The following morning we are taken back to the city of Panvel where the Purohit Clinic is located. But before we arrive there, we make a stop at the local market for some chai tea. Our presence caused a bit of a deal once we starting browsing the shops. It is close to 10 am and most of them are already open for business. Here in India, the days start late and they end late. Normal businesses hours are from 10 am to 8pm or even later than that. As we walked through the market, I took pictures of the locals and what they sell. There was a rancid but familiar smell that makes me look for…. anchovies! They were sun dried and sold by the kg. Flies buzzing around them trying to get their fair share are spooked away by the merchants and passed onto us. Ugggr!!! But chai tea makes everything better.Indian Cup of Tea!           Indian Spices at the market

We arrived to the Purohit Clinic. This hospital specializes in treating accidents (I believe all types of accidents) and maternity care (labor and delivery). We were taken to the 3rd floor where the operating room was. We changed into scrubs and then proceeded to enter the operating room. There was a cardiovascular surgeon that presented us with the case of a 40 year-old male that has been in a car accident. There had been internal bleeding for the last 3 to 4 days in the left leg and the patient risks a possible leg amputation. There is a previous condition of diabetes mellitus II, hypertension and the patient was intoxicated when the car accident occurred, which is reason why the surgery was delayed. After the patient was put under anesthesia, the surgeon proceeded to make a cut along the lower part of the leg to examine the condition of the muscle and blood vessels. Unfortunately, the leg could not be saved, and an orthopedic surgeon came in to do the amputation. Right next to this, there was another operating room where a 26 year-old female was going under a Cesarean section to deliver her third baby. The patient did not have any relatives present during the procedure. Although is quite a custom in the U.S. for the father of the baby to be present at the time of birth, this does not occur in India. I asked one of the doctors why that is. He said that there is still much ignorance in the population about childbirth and someone might overreact to what is happening during child labor, however, the idea of having the father present at birth has been already introduced and it does happen in smaller settings or per request and depending of the circumstances.

           

The third and last day of rural rotation is spent at Gune Hospital in Panvel, Mumbai. In contrast with Purohit Clinic, Gune Hospital is a municipal corporation hospital, that is, the city government runs its administration and the majority of the population are able to see a doctor for a very small charge. The physician in shift gave us a tour of the hospital as he was checking in all his patients. Due to the monsoon season in India, the number of cases of infectious diseases dramatically increases. Most of the patients had malaria and dengue fever. Some of them presented common viral infections. After he checked in every single patient that was hospitalized, he had a line of more patients waiting to be seen. Some of the cases we were able to attend were persistent headache (due to high pollution in the air), sinusitis, abdominal pain, COPD, hypothyroidism, and hypotension.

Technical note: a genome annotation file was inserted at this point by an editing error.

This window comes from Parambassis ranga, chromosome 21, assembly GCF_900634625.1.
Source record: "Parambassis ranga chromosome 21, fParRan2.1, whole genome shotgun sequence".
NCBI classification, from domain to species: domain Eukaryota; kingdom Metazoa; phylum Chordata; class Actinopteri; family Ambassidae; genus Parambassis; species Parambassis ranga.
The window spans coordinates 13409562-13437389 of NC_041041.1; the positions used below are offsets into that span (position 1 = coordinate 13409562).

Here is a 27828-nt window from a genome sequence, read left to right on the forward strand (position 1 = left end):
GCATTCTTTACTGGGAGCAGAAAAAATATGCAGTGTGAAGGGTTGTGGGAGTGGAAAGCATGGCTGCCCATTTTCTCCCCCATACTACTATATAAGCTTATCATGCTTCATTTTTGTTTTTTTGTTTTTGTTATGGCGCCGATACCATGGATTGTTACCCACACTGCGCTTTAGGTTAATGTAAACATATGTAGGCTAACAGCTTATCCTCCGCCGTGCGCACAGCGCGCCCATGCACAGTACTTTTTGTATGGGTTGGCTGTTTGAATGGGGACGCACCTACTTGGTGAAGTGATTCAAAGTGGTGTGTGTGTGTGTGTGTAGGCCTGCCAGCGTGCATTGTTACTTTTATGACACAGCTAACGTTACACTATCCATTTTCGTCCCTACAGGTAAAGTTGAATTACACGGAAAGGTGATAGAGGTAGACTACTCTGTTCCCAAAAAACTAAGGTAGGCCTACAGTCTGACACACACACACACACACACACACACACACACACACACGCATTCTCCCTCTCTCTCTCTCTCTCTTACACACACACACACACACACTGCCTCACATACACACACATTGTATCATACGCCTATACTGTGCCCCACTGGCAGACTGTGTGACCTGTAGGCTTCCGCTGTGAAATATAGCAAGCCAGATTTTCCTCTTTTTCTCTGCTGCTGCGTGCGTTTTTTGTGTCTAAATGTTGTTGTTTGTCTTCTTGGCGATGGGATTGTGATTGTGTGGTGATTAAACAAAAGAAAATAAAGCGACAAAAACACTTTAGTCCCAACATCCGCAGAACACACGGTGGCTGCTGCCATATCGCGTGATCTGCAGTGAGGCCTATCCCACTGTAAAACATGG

We spent the majority of our last day at this hospital. We auscultated patients and also checked their blood pressure. There were medical students from India that had recently finished their first 4 years of study. They are starting their residency at this hospital. We were able to discuss the differences that exist between the U.S Medical Schools and the Indian Medical Schools in relation to the length of time and requirements to enroll.

Being part of this program has provided me with a unique opportunity to spend time in the rural area to gain a better perspective on the differences in healthcare services between urban and rural India. And there are major differences. From the infrastructure to the ratio of physicians to patients, rural hospitals are under staffed and overcrowded. They do not offer the same medical services as hospitals in the city, and they lack modern, adequate medical equipment. In rural areas the number of infectious disease cases take a greater toll in the population because scarce supply of clean water, higher illiteracy rate, people live in remote locations difficult to reach, personal and religious beliefs interfere with the type of medical care that they look for, and finally the most low-income earning citizens live in rural areas.

I have learned to appreciate the good side of the health care system we have in the U.S. Although far from being perfect, it is a system where everyone has access to medical care, in the sense that no one is denied medical care services. Not everyone can afford it, but that is a topic for another blog. However, if there is a need to see a physician, hospitals cannot deny service to anyone, which is not the case in India.

You can tell you have arrived to Mumbai when your rickshaw driver honks the horn to a street free of traffic just to announce its presence. Yeap! We are back in Mumbai, but I have brought with me the memories of wonderful people I met, the pictures to remember and live again. Most important the level of experience and education I had acquired in a clinical setting are priceless.